posted by DMelanogaster at 5:02 AM on November 5, 2017 [2 favorites]

You might find Yalom’s book “Lying on the couch” helpful.
posted by SyraCarol at 5:36 AM on November 5, 2017 [2 favorites]

Umpteenthing In Treatment. Frankly, even remotely accurate portrayals of therapy are few and far between in tv or movies. In Treatment is quite unique in that regard.
posted by Thorzdad at 5:39 AM on November 5, 2017

Season 1 of the TV series Hannibal features Hannibal (Mads Mikkelsen), himself a psychiatrist, receiving psychotherapy from Bedelia Du Maurier (Gillian Anderson). This is definitely not a realistic example, though it’s fascinating to watch.
posted by ejs at 5:57 AM on November 5, 2017

I nth the In Treatment recommendation. I'd also recommend Esther Perel's podcast, Where Should We Begin? It's not a film, but rather real audio recordings of actual therapy sessions between Perel and her clients, and it is fascinating. Perel is not a psychoanalyist but a psychotherapist; her training is is in "psychodynamic systems theory...psychodrama, expressive arts therapies, and bioenergetics." (via)
posted by ourobouros at 6:09 AM on November 5, 2017 [2 favorites]

As others have mentioned it is standard for therapists in training to be in therapy.

It is also very common among practicing therapists, usually for:

A) Personal crises (deaths, divorce, etc.)
B) Long term personal growth and understanding
C) Fully understanding how their client's issues interact with their own issues.

The last is in the name of avoiding countertransference and is something most conscientious therapists will do more than once in their career.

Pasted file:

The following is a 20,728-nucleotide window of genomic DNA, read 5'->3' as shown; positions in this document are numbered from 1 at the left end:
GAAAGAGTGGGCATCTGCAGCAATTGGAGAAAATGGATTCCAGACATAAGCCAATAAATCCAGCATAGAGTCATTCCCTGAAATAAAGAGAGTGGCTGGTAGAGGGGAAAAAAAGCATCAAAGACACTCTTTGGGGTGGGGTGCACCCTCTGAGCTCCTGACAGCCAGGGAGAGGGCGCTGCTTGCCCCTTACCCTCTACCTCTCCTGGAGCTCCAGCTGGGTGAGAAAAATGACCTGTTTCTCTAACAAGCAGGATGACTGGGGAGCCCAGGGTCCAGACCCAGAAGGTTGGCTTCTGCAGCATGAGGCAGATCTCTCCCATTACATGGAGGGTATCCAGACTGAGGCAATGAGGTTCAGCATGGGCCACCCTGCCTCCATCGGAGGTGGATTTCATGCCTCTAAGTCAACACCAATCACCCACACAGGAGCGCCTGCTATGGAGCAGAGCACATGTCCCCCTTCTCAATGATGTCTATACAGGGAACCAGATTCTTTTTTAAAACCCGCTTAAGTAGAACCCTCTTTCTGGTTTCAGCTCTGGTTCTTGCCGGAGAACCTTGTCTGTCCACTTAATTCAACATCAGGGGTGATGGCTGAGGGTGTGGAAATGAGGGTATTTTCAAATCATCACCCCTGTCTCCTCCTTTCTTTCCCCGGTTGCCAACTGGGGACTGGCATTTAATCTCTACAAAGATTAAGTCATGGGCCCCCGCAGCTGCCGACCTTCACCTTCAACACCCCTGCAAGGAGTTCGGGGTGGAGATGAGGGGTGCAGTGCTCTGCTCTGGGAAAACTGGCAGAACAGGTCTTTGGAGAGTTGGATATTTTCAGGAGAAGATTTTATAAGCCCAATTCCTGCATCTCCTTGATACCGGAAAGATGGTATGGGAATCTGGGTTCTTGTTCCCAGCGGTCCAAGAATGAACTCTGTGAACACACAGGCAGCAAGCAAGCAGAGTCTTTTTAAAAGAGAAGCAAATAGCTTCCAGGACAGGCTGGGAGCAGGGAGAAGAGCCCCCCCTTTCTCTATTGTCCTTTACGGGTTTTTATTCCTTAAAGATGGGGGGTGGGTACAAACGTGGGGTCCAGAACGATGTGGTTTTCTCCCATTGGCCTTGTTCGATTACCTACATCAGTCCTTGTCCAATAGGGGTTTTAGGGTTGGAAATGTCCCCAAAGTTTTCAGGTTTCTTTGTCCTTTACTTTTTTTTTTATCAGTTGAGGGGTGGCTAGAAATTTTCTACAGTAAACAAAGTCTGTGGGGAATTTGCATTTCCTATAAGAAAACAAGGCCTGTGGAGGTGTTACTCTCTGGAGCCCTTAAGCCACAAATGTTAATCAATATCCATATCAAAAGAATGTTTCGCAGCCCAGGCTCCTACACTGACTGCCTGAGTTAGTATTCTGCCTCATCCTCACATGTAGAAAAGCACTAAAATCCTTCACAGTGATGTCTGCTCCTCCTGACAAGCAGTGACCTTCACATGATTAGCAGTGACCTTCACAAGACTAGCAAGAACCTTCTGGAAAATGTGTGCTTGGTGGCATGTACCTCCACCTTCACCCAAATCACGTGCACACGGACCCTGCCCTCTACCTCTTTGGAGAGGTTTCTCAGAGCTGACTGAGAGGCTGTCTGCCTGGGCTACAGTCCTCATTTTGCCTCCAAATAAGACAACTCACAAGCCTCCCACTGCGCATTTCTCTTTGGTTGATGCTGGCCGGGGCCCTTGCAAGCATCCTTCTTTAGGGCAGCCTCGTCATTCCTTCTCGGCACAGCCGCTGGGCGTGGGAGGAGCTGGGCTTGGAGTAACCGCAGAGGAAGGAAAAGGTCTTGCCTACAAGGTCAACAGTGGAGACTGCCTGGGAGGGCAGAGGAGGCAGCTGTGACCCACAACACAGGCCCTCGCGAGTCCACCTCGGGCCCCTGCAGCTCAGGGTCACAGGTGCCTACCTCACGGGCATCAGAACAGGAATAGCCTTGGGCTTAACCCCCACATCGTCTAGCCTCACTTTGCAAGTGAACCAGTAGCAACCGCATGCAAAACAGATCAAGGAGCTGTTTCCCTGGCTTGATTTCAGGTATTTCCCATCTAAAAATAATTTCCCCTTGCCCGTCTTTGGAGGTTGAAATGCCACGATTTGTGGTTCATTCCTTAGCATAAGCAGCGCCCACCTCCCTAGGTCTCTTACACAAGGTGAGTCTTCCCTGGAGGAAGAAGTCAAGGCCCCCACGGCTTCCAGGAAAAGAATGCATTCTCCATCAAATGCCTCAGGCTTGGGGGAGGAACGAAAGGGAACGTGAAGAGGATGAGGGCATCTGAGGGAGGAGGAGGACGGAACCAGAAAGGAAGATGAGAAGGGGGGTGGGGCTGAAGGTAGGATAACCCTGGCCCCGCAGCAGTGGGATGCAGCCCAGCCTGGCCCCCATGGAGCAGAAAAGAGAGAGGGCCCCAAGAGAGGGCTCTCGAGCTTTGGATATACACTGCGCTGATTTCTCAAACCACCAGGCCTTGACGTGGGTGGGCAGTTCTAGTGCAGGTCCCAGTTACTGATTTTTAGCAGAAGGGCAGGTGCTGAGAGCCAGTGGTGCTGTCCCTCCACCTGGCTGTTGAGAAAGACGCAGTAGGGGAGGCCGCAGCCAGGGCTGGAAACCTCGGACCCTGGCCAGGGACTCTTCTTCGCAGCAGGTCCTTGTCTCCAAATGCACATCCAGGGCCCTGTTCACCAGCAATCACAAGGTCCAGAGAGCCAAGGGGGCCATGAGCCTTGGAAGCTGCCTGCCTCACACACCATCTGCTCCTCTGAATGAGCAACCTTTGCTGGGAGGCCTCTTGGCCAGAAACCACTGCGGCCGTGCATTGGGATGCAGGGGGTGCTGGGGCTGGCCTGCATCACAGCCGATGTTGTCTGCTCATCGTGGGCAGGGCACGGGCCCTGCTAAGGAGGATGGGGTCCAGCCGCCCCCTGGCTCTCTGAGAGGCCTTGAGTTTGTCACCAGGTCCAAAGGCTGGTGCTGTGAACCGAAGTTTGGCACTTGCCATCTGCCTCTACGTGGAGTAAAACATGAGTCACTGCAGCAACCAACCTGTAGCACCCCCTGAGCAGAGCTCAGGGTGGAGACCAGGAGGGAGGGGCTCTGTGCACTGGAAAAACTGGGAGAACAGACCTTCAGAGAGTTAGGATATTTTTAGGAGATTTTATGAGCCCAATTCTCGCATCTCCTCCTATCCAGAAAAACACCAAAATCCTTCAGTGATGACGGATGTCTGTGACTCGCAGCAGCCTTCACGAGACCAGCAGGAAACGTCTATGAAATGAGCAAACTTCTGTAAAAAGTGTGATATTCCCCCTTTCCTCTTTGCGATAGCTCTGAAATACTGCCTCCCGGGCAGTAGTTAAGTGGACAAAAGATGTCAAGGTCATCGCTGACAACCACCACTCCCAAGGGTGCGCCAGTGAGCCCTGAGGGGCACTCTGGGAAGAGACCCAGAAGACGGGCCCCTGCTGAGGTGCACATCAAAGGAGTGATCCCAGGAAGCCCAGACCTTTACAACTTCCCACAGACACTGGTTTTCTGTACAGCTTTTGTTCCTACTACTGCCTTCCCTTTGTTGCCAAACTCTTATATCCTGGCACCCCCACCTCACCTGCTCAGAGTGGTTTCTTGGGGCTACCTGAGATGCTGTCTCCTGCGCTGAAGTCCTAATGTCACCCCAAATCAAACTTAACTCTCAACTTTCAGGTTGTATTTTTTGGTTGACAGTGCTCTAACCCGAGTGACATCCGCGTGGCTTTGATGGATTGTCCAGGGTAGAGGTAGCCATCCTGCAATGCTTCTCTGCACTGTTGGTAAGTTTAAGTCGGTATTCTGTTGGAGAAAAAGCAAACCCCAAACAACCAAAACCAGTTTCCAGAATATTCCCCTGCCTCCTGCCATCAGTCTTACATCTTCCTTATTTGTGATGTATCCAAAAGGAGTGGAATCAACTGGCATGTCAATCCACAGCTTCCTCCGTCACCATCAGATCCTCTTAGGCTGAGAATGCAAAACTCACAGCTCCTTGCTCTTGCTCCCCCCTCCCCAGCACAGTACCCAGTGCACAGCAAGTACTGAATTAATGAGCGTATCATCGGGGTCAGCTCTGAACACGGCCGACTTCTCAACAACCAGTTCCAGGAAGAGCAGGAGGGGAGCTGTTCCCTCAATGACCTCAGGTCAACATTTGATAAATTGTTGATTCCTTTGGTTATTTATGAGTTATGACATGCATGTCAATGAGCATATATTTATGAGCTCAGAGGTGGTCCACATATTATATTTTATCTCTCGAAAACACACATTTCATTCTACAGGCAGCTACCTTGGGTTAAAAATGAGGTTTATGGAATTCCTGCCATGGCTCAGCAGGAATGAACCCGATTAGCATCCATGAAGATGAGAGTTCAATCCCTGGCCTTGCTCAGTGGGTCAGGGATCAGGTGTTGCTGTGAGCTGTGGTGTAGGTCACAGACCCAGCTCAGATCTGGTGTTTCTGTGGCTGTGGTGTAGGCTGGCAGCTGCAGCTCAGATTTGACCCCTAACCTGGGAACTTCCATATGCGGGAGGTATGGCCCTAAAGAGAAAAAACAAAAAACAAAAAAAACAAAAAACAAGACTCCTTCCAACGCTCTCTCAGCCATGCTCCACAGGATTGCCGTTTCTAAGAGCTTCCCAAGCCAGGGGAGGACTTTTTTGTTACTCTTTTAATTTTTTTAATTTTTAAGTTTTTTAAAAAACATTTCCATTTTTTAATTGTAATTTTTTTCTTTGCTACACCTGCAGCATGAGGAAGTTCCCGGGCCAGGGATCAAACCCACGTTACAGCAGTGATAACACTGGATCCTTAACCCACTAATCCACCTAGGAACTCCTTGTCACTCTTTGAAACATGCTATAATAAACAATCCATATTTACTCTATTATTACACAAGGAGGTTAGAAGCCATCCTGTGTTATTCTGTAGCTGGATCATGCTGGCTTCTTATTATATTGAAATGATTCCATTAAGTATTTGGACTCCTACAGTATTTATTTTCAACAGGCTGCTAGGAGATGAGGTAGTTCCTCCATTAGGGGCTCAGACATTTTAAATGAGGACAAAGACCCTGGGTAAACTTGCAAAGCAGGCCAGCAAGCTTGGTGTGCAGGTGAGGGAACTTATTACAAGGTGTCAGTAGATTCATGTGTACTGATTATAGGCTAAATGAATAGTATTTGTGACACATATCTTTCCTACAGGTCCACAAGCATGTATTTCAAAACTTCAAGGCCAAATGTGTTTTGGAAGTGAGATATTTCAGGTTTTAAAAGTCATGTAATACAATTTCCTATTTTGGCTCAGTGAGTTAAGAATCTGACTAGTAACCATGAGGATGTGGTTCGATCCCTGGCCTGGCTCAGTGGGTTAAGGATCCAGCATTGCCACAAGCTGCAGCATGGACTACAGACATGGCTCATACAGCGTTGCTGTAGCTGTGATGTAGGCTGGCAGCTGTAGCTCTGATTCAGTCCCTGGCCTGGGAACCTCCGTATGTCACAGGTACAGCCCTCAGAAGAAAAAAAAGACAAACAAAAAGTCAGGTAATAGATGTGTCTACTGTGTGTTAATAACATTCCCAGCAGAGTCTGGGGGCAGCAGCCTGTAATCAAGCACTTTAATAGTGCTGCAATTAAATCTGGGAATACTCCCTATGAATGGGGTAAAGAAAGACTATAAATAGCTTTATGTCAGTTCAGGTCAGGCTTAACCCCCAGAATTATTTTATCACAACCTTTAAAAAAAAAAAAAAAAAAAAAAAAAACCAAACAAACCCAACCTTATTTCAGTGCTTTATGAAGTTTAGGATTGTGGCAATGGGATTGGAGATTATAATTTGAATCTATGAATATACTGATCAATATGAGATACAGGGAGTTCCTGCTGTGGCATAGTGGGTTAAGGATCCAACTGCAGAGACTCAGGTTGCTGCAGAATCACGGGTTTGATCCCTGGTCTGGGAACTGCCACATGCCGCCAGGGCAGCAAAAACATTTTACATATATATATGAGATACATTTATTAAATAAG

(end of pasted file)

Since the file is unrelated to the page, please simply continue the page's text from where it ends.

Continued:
A colloquial description of countertransference: helping your client deal with their shit can cause your own shit to rear its ugly head and make you start treating your client differently. For example if your client bullied other kids as a response to a bad home life and you were a badly bullied kid, you would definitely want to make sure you could keep your feelings appropriately separate.

Obviously this can be a tricky and somewhat pervasive issue. For that reason the relationship between supervisor and student during the Clinical Supervision phase can take on an analytic feel as they review countertransference that students may have had with their clients. If you want a place where therapy and pedagogy meet that's probably as close as you'll get.
posted by Tell Me No Lies at 1:03 AM on November 6, 2017

Thanks for all the help, guys. I'm really enjoying In Treatment, and yes, it's what I was looking for.
posted by jwhite1979 at 11:06 AM on November 6, 2017

This is a book, not film, but you might also be interested in Elyn R. Saks' memoir, The Center Cannot Hold. She writes about her schizophrenia, her experiences of psychoanalysis, and also her concurrent education as a psychoanalyst. I don't remember clearly whether any of the therapists she wrote about were her teacher as well, but I think perhaps yes.
posted by snorkmaiden at 12:53 PM on November 6, 2017 [1 favorite]

That sounds amazing, snorkmaiden. Thank you.
posted by jwhite1979 at 2:15 AM on November 19, 2017